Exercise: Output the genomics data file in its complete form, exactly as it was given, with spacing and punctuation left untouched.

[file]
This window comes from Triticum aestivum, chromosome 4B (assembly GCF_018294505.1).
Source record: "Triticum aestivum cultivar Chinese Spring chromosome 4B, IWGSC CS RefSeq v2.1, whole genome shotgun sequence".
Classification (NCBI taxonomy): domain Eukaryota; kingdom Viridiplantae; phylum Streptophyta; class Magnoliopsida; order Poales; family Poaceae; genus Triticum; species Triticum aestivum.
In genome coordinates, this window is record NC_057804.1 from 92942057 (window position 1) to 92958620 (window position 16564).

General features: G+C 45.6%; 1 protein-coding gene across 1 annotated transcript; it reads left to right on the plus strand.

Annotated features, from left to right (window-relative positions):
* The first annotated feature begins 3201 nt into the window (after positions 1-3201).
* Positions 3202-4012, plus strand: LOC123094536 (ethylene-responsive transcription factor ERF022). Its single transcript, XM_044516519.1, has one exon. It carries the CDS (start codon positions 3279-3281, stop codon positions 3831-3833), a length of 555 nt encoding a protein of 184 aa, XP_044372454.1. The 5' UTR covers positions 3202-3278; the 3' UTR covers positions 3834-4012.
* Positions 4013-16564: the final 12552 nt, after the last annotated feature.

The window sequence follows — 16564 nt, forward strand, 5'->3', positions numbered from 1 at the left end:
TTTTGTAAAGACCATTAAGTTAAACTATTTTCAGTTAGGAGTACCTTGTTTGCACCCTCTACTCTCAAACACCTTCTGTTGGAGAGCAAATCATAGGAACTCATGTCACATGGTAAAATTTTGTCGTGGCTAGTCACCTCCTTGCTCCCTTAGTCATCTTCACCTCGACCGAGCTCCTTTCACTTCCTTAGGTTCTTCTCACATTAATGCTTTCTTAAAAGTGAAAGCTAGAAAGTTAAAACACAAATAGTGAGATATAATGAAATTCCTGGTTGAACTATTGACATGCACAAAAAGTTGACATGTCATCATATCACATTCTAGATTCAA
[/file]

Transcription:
This window comes from Triticum aestivum, chromosome 4B (assembly GCF_018294505.1).
Source record: "Triticum aestivum cultivar Chinese Spring chromosome 4B, IWGSC CS RefSeq v2.1, whole genome shotgun sequence".
Classification (NCBI taxonomy): domain Eukaryota; kingdom Viridiplantae; phylum Streptophyta; class Magnoliopsida; order Poales; family Poaceae; genus Triticum; species Triticum aestivum.
In genome coordinates, this window is record NC_057804.1 from 92942057 (window position 1) to 92958620 (window position 16564).

General features: G+C 45.6%; 1 protein-coding gene across 1 annotated transcript; it reads left to right on the plus strand.

Annotated features, from left to right (window-relative positions):
* The first annotated feature begins 3201 nt into the window (after positions 1-3201).
* Positions 3202-4012, plus strand: LOC123094536 (ethylene-responsive transcription factor ERF022). Its single transcript, XM_044516519.1, has one exon. It carries the CDS (start codon positions 3279-3281, stop codon positions 3831-3833), a length of 555 nt encoding a protein of 184 aa, XP_044372454.1. The 5' UTR covers positions 3202-3278; the 3' UTR covers positions 3834-4012.
* Positions 4013-16564: the final 12552 nt, after the last annotated feature.

The window sequence follows — 16564 nt, forward strand, 5'->3', positions numbered from 1 at the left end:
TTTTGTAAAGACCATTAAGTTAAACTATTTTCAGTTAGGAGTACCTTGTTTGCACCCTCTACTCTCAAACACCTTCTGTTGGAGAGCAAATCATAGGAACTCATGTCACATGGTAAAATTTTGTCGTGGCTAGTCACCTCCTTGCTCCCTTAGTCATCTTCACCTCGACCGAGCTCCTTTCACTTCCTTAGGTTCTTCTCACATTAATGCTTTCTTAAAAGTGAAAGCTAGAAAGTTAAAACACAAATAGTGAGATATAATGAAATTCCTGGTTGAACTATTGACATGCACAAAAAGTTGACATGTCATCATATCACATTCTAGATTCAA